The Victualling Yard within the old naval facility must contain at least 60 boats, all up on jack stands and cinder blocks.

The boat hoist that is used can carry up to 78 tons!  It can handle yachts up to 110 feet long and we certainly saw them pull up sailing vessels with tall masts and deep keels.  They really do amazing work.  My cousin Craig has a similar hoist up at St. George’s Boatyard.  You can check it out at http://www.stgeorgesboatyard.bm/

The sailboat was brought out and then transferred to a trailer to haul to a nearby alley.

The hoist was driven out of the way once the boat was secured on the trailer.

There she is...ready to get to her parking spot!

I have a strange sense of humor, but I find it hilarious to see a boat named, “Highlander” sitting in a parking lot!  It was “opposite day”…the marina was empty and the parking lots were full.

Hmmm? Long Term Parking?

Empty...

Ian and Ali are oblivious to the upcoming hurricane.  I gave them the “we’re going to be locked in the house together for 36 hours so behave yourself” speech.  They just stared at me.  That’s why a trip to Dockyard was in order…some time to jump and play and get some energy out of their system.  And they didn’t disappoint me!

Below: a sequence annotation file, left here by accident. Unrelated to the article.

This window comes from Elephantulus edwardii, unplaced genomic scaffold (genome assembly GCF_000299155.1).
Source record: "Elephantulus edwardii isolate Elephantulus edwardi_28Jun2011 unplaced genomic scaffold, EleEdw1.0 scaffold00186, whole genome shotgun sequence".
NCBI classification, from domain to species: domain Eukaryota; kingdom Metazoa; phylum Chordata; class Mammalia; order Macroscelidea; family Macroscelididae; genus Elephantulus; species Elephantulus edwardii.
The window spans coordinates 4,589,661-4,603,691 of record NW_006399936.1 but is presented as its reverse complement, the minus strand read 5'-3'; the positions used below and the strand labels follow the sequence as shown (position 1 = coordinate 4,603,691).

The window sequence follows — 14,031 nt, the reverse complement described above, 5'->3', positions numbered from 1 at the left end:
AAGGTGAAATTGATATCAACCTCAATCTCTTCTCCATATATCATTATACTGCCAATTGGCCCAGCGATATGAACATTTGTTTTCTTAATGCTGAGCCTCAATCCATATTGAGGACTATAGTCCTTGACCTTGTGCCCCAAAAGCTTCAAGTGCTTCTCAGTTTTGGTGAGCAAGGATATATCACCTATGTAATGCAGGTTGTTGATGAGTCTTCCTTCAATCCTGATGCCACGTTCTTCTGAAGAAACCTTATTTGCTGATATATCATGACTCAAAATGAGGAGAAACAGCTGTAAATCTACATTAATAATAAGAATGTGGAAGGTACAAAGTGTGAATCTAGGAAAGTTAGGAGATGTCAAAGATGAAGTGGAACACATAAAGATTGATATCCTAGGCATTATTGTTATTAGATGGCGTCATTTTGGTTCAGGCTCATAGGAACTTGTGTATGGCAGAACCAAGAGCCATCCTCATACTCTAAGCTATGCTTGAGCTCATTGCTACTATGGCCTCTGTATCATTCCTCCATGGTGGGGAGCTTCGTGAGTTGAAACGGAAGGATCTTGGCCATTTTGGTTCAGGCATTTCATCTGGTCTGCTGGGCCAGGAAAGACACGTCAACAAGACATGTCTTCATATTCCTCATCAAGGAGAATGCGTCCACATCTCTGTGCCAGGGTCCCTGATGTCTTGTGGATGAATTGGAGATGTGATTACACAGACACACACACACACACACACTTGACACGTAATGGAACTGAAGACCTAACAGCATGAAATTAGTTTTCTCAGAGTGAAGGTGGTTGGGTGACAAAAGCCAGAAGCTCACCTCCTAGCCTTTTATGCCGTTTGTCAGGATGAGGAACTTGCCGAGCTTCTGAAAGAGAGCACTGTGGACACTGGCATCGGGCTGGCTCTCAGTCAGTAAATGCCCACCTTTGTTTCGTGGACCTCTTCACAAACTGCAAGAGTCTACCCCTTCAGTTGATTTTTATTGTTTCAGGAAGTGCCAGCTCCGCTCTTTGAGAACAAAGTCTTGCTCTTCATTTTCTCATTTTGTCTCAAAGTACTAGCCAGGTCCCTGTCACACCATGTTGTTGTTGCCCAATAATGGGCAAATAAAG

What color is his sky?

Buoy, oh buoy, oh buoy! Actually, they're fenders from the wharf that have been taken up and stored at Dockyard.

Anchors away!

That girl is a charmer! She struck a pose in 2 seconds.

We jumped back on the bus in an attempt to find civilization.  Our bus driver to Hamilton was the nicest driver we’ve ever had.  When women got on he’d say, “Hello gorgeous” and when they left he’d stay, “Stay beautiful”.  When men got on he’d call them “champ” or “general” or “mate”.  He made everyone smile.  He did his best to remember his “regulars” names and talked the whole way to town to whoever was nearest him.  He explained about his 89 year old neighbor who he is taking care of during the storm.  We talked about the violence on the island due to gang warfare.  He was a honey…

We found Hamilton to be a ghost-town as well.  Most of the stores were boarded up and some had just closed at noon.  But, The Spot was open so we had lunch then found our way back home on the next bus.

Jacob, Ian, Ali and I got off early at the Elbow Beach Hotel stop so we could perhaps have a Jim Cantore spotting (a meteorologist from The Weather Channel).  Oh my…the surf down at the beach-front restaurant was so rough.  The lower facilities had already been vacated and sand was covering all the tile flooring.  They were busy sandbagging the next levels as well as boarding up windows.

The waves were crashing in, the palm trees were bowing down and all the awnings from the lower restaurant had been removed.

The restaurant employees were busy making sandbags...a readily available commodity!

Do you see the kite-surfer in the background?